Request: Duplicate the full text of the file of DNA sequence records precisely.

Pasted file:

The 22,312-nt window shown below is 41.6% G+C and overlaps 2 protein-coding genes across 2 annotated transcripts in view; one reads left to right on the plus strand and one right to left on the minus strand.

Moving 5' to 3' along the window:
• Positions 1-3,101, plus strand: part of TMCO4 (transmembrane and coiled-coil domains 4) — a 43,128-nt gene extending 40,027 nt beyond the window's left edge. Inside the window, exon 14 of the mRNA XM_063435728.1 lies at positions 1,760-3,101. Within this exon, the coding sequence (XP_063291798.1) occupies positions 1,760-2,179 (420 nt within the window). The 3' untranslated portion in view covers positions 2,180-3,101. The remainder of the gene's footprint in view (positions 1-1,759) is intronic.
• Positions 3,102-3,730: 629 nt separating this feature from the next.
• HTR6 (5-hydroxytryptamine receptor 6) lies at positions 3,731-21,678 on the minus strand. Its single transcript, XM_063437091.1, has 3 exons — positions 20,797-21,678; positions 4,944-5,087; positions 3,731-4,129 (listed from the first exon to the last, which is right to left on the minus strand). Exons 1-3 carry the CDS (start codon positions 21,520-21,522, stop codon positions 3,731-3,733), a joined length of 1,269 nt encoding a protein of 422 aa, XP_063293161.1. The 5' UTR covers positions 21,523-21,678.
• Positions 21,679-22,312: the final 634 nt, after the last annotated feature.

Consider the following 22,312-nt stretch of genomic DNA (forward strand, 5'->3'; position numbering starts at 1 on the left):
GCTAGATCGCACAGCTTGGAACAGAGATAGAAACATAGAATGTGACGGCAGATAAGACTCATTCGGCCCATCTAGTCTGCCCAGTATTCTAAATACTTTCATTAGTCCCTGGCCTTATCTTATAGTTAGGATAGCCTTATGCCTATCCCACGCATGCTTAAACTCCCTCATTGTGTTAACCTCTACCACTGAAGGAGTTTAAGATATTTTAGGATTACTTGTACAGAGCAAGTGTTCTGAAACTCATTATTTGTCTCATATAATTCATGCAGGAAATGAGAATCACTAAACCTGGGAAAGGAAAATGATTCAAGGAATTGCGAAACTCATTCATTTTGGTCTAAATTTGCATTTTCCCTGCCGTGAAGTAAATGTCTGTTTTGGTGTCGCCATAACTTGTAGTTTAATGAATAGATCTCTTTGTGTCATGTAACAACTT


The 22,312-nt window shown below is 41.6% G+C and overlaps 2 protein-coding genes across 2 annotated transcripts in view; one reads left to right on the plus strand and one right to left on the minus strand.

Moving 5' to 3' along the window:
• Positions 1-3,101, plus strand: part of TMCO4 (transmembrane and coiled-coil domains 4) — a 43,128-nt gene extending 40,027 nt beyond the window's left edge. Inside the window, exon 14 of the mRNA XM_063435728.1 lies at positions 1,760-3,101. Within this exon, the coding sequence (XP_063291798.1) occupies positions 1,760-2,179 (420 nt within the window). The 3' untranslated portion in view covers positions 2,180-3,101. The remainder of the gene's footprint in view (positions 1-1,759) is intronic.
• Positions 3,102-3,730: 629 nt separating this feature from the next.
• HTR6 (5-hydroxytryptamine receptor 6) lies at positions 3,731-21,678 on the minus strand. Its single transcript, XM_063437091.1, has 3 exons — positions 20,797-21,678; positions 4,944-5,087; positions 3,731-4,129 (listed from the first exon to the last, which is right to left on the minus strand). Exons 1-3 carry the CDS (start codon positions 21,520-21,522, stop codon positions 3,731-3,733), a joined length of 1,269 nt encoding a protein of 422 aa, XP_063293161.1. The 5' UTR covers positions 21,523-21,678.
• Positions 21,679-22,312: the final 634 nt, after the last annotated feature.

Consider the following 22,312-nt stretch of genomic DNA (forward strand, 5'->3'; position numbering starts at 1 on the left):
GCTAGATCGCACAGCTTGGAACAGAGATAGAAACATAGAATGTGACGGCAGATAAGACTCATTCGGCCCATCTAGTCTGCCCAGTATTCTAAATACTTTCATTAGTCCCTGGCCTTATCTTATAGTTAGGATAGCCTTATGCCTATCCCACGCATGCTTAAACTCCCTCATTGTGTTAACCTCTACCACTGAAGGAGTTTAAGATATTTTAGGATTACTTGTACAGAGCAAGTGTTCTGAAACTCATTATTTGTCTCATATAATTCATGCAGGAAATGAGAATCACTAAACCTGGGAAAGGAAAATGATTCAAGGAATTGCGAAACTCATTCATTTTGGTCTAAATTTGCATTTTCCCTGCCGTGAAGTAAATGTCTGTTTTGGTGTCGCCATAACTTGTAGTTTAATGAATAGATCTCTTTGTGTCATGTAACAACTT